THE candidates vying to become the SNP ’s Women’s Convener have been offered advice on “how to protect themselves” amid tensions over the gender recognition act.

In a startling statement in the party’s conference handbook, the outgoing convener Fiona Robertson says a significant portion of her time in the post has been spent dealing with the “abusive behaviour” towards members who express “support for equalities”.

She adds: “I have offered advice to people running for the new convener positions regarding what the personal cost is likely to be and how to protect themselves.”

Earlier this year, the government delayed plans to bring in legislation to make it easier for trans people to self-identify, saying there needed to be further consultation.

There have been high profile splits in the party over the issue.

Scottish ministers Kate Forbes, Ash Denham and Ivan McKee, and MP Joanna Cherry were among 15 parliamentarians who signed an open letter warning Nicola Sturgeon not to “rush” ahead with plans.

The 15 said that “conflating sex with gender identification affects a wide range of policy and service delivery, including data collection, education, health and social care, justice and sport.”

The letter adds: “Changing the definition of male and female is a matter of profound significance.”

A number of high profile politicians, including MPs Mhairi Black and Hannah Bardell, have publicly disagreed with their colleagues.

Black described the arguments against self-id as “tired, homophobic guff”.

The National: The Gathering heard from speakers such as Mhairi Black

Currently, trans people who wish to change their legally-recognised gender must “prove” they are trans, often through psychiatric and medical diagnoses and by living in the gender they wish to be recognised as for at least two years.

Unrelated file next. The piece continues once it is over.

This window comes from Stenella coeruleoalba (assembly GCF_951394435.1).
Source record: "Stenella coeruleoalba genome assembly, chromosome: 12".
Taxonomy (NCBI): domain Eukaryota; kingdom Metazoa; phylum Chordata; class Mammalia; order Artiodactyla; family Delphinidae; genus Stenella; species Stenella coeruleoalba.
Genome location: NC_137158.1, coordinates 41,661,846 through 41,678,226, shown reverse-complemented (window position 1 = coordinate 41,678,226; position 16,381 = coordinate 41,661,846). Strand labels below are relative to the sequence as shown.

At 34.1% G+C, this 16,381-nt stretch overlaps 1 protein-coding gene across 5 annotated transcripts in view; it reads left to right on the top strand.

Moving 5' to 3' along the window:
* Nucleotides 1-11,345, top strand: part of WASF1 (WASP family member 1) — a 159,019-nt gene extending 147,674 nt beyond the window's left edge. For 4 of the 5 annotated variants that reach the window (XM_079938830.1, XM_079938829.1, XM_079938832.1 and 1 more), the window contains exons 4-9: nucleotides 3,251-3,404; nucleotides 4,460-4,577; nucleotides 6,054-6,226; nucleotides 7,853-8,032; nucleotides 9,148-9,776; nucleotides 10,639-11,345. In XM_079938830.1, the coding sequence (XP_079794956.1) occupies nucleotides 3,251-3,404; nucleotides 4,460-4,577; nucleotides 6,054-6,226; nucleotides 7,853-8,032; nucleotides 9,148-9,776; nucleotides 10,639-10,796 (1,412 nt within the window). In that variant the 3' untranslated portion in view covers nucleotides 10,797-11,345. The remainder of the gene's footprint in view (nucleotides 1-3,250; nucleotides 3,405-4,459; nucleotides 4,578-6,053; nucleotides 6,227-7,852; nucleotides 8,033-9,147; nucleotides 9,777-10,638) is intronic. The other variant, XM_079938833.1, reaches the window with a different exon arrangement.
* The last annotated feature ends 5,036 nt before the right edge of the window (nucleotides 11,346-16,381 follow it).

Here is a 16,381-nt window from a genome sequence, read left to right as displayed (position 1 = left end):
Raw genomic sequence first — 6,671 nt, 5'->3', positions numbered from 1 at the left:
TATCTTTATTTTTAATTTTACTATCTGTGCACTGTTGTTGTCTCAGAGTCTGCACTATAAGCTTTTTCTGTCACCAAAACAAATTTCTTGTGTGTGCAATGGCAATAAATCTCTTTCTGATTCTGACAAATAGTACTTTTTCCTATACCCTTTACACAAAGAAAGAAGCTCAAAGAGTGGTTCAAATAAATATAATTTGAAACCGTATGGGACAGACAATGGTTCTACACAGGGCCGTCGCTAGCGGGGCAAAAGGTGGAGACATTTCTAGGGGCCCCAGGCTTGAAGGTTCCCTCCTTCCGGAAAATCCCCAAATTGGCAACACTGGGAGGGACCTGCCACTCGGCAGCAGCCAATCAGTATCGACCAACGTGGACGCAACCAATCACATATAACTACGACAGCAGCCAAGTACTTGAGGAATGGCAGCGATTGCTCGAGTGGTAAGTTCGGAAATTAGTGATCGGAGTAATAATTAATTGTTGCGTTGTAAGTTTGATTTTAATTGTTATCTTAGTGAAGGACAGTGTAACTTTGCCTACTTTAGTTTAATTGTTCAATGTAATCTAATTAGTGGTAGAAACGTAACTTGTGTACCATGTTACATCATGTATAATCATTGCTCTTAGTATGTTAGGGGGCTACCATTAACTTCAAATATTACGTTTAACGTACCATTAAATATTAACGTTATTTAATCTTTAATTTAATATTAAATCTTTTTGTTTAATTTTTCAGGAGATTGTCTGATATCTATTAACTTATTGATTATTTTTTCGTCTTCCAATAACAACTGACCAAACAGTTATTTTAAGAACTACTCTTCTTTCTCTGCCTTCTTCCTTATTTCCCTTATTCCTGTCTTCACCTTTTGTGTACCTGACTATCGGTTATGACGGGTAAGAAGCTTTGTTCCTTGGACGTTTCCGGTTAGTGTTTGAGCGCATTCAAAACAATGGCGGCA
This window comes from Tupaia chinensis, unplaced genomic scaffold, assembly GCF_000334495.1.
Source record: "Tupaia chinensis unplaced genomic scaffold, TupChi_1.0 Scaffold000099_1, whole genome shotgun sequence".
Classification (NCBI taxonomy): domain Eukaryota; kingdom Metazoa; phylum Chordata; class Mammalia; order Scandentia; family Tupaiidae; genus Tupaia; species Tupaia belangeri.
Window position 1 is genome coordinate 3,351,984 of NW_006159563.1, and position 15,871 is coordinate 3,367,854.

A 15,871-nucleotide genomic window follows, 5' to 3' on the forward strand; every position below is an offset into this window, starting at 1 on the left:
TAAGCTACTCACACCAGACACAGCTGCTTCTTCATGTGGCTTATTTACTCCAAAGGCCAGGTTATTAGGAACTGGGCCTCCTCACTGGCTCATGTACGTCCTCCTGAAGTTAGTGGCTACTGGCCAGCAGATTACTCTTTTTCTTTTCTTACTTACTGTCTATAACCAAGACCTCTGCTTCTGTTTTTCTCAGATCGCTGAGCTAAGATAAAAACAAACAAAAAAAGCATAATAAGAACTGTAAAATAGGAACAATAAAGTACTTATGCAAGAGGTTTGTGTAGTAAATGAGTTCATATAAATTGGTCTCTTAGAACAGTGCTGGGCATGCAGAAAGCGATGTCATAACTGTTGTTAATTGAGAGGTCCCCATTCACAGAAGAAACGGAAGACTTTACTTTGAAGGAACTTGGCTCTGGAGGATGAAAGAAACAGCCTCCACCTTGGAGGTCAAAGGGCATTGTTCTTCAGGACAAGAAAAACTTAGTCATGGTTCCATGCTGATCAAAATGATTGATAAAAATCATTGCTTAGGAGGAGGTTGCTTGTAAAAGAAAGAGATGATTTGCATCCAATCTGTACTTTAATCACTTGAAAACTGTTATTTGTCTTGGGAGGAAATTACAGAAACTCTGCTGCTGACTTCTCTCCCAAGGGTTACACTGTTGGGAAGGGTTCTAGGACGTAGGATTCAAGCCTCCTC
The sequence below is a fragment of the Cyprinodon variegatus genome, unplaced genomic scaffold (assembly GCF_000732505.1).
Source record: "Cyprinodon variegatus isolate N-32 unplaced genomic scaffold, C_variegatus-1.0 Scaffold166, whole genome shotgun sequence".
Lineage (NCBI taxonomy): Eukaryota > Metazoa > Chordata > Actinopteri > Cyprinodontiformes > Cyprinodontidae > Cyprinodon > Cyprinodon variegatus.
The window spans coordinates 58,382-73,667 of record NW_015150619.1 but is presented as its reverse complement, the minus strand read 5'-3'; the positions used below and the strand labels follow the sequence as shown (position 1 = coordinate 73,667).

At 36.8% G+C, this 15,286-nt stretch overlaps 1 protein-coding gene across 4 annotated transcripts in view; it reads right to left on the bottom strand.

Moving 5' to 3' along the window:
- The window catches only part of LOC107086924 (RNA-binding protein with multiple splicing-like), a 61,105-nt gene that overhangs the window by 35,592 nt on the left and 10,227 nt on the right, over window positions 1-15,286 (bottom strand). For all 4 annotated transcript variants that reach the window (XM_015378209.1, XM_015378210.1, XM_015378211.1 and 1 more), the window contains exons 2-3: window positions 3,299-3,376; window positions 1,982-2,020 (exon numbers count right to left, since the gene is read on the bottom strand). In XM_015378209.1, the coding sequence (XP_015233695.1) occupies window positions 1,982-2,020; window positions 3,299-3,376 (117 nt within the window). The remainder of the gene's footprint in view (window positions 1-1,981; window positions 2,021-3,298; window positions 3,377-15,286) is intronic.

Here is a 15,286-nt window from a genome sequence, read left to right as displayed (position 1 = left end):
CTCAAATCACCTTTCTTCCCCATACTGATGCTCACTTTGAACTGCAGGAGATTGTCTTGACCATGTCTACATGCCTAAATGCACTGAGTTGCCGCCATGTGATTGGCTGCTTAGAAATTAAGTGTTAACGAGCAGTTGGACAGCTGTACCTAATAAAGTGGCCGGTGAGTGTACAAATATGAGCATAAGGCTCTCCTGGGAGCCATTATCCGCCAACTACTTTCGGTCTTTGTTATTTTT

The government is to publish a draft Gender Recognition (Scotland) Bill before the end of the year for consultation which will ask for opinions on removing requirements to provide medical evidence and the time required to have been living in their acquired gender down to six months.

Speaking to The National, Robertson warned of “an anti-trans lobby” working “with the homophobic right in the USA”.

“A lot of people in Scotland are being radicalised against trans people; they call it peak trans-ing,” she said.

“These groups are well-organised and effective online, so the abuse they target at anyone who speaks up in support of trans people’s rights is grinding. As a disabled woman with fluctuating energy and depression, it was overwhelming, and it was important that people stepping forward understood how tough it can be.”

She added: “The leadership and most of the members of the party are supportive of trans and non-binary rights, with Shirley-Anne Somerville and others being very clear in our support for this vulnerable minority group.”

Six women are standing for the Women’s Convener role – which for the first time will now be separate from the Equalities Convener position.

Five have signed a pledge organised by grassroots LGBTQIA+ pressure group Out For Independence, which commits them, among others things, to being an ally to trans people.

Colette Walker who hasn’t signed the pledge, told The National: “I support LGBT rights but there are real concerns that any male who wants to identify as female to enter female safe spaces, or positions reserved for females or female sports. If Out4Indy offer that reassurance I would be happy to sign.”

Walker is, however, the only candidate to have backed a Women’s Pledge.

The commitment, backed by Cherry, says “women have the right to maintain their sex-based protections as set out in the Equality Act 2010.”

In the conference agenda, the National Secretary Angus MacLeod urges party members to “debate serious policy disagreements in good faith and in a collegial manner.

“There have been occasions this year where that has not been the case and I would urge members to ensure that they do engage constructively and directly with one another,” he added.